Today’s report from the joint committee on the draft Defamation Bill says many of the Government’s proposals – particularly a move to end trial by jury except in the most serious cases – are ‘worthwhile’. But it says the plans are ‘modest’ and do not address the key problem in defamation law – the ‘unacceptably high costs’ associated with defending cases.
It also argues that powerful corporations should have to obtain permission from the courts before lodging a libel claim to prevent the threat of action being used to silence criticism.
The committee says further steps are needed to reverse a ‘chilling effect’ on scientific debate and investigative journalism.
Critics believe scientists and academics are increasingly being ‘bullied into silence’ when they raise concerns about products or services.
Former Tory Cabinet minister Lord Mawhinney, who chairs the committee, said: ‘Our recommendations should help minimise the reliance on expensive lawyers and the courts, bringing defamation action into the reach of ordinary people.’
Why the Press must stay free to say ‘very rude things’, by Boris
Boris Johnson made a passionate defence of press freedom yesterday, saying the right of newspapers to say ‘very rude things’ about public figures has protected democracy.
In a clear challenge to David Cameron, who has called for the current system of press self-regulation to be torn up, the London Mayor said he would not support restrictions on the media.
Instead, he said he ‘passionately’ sided with Paul Dacre, the Editor of the Daily Mail, who has argued that imposing restrictions on press freedom would have worrying implications for democracy.
Mr Johnson has repeatedly been on the receiving end of media stories about his private life, including details of extra-marital affairs and claims that he fathered a love child.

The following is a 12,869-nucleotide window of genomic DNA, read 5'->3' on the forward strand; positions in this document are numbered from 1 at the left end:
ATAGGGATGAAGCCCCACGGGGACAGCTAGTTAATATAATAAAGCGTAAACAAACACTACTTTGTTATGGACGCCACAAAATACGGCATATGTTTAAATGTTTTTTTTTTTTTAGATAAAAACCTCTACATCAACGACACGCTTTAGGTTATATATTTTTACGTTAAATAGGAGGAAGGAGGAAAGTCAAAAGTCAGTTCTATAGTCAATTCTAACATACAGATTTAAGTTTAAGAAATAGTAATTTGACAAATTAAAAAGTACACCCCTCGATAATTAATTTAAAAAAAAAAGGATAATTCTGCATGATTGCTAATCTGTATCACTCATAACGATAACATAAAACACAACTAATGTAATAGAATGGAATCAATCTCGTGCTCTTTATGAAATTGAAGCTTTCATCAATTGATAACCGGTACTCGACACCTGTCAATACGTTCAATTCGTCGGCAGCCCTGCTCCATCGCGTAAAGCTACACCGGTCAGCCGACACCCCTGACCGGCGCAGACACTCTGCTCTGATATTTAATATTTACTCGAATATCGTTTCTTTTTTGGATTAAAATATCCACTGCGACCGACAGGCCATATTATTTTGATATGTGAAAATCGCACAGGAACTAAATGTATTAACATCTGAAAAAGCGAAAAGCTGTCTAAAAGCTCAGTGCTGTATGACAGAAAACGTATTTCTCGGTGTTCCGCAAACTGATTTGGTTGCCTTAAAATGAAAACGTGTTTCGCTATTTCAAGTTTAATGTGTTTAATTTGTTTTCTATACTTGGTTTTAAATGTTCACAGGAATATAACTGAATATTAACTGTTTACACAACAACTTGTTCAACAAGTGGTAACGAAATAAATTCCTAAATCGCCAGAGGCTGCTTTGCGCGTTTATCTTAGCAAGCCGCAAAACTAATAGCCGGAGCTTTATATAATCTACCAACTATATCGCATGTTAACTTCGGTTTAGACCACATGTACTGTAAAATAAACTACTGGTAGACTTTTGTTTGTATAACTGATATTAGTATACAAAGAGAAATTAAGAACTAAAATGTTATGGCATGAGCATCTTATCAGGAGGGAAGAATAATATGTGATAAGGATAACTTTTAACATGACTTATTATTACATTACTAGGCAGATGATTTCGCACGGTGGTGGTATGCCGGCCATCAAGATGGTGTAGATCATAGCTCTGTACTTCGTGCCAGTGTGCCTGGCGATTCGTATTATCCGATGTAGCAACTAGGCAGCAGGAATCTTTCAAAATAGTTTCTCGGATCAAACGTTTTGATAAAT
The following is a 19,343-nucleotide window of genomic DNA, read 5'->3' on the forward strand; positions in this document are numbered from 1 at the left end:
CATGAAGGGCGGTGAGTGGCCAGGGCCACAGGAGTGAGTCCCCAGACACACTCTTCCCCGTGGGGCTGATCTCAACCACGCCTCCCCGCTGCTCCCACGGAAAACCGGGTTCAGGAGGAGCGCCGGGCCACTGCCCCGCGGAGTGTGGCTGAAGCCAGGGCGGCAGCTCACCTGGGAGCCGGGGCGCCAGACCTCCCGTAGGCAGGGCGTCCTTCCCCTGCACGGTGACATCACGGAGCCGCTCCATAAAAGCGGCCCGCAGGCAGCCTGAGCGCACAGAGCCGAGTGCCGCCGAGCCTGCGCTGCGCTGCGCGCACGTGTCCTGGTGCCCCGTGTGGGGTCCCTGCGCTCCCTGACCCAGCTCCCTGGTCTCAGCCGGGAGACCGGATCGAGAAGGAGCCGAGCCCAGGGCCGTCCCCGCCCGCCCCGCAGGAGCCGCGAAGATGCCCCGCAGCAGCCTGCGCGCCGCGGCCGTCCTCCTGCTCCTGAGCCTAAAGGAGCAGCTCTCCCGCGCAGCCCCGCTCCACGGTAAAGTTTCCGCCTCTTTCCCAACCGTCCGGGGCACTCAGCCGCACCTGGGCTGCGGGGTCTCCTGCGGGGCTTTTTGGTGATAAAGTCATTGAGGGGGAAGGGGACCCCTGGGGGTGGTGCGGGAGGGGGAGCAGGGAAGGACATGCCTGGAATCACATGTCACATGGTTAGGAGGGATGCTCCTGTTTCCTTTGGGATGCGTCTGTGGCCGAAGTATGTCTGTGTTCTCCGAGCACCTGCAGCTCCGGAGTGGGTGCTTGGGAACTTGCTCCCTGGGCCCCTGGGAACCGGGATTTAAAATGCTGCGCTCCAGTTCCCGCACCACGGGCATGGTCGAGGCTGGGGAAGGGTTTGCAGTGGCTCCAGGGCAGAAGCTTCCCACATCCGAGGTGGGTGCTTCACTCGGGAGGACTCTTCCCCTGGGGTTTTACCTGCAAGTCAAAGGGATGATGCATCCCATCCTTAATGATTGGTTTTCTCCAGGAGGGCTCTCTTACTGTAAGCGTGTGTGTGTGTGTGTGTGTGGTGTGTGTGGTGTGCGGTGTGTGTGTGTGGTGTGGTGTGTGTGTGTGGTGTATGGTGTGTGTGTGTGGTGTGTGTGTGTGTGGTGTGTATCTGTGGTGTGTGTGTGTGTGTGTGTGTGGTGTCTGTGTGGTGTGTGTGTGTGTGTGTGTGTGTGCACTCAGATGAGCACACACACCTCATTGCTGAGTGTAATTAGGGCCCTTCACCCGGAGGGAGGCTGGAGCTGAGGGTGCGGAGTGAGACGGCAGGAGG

But the Mayor insisted that the media has a right to upset public figures because openness encourages honesty and stamps out corruption in public life. Speaking at a Westminster lunch, he said: ‘People looking at London see a society that is as honest as anywhere in the world – thanks very largely to the very rude things the media says about so many people.’
Many in the media believe the Government is using the Leveson inquiry, set up by the Prime Minister in the wake of the News of the World phone-hacking scandal, as a vehicle for muzzling the media in revenge for exposing wrongdoing in the political class.
In a speech to the inquiry last week, Mr Dacre questioned the motives of politicians who had crushed the standing of the Press Complaints Commission, the industry’s regulator. ‘Am I alone,’ he said, ‘in detecting the rank smells of hypocrisy and revenge in the political class’s current moral indignation over a British Press that dared to expose their greed and corruption.’
Mr Dacre said that while he agreed that self-regulation should be ‘beefed up’, it was ‘in a country that regards itself as truly democratic, the only viable way of policing a genuinely free Press’.
British schools issued with discipline ‘checklist’ to boost behaviour
Teachers are being told to punish bad behaviour outside school and shop unruly children to their parents as part of a new crackdown on indiscipline.
Schools are being issued with a 43-point checklist designed to root out the worst offenders and ensure staff reward well-behaved children. The guide – sent to all state schools in England – says pupils should be expected to move around corridors and classrooms in an “orderly manner” at all times.
Heads are told to identify teachers failing to uphold good standards of behaviour and ensure staff set a decent example to children by remaining calm at all times, learning pupils’ names and greeting them as they enter and leave the classroom. In a key move, it also tells staff to display all school rules – and a list of sanctions – clearly in each classroom to establish proper boundaries.
Charlie Taylor, the Government’s new behaviour tsar, warned that a failure to consistently impose rules was one of the key causes of indiscipline in schools. It follows the publication of figures by Ofsted last year that revealed standards of behaviour were not good enough in almost a third of secondary schools and one-in-10 primaries. Indiscipline is also seen as one of the main causes of teachers abandoning the profession altogether.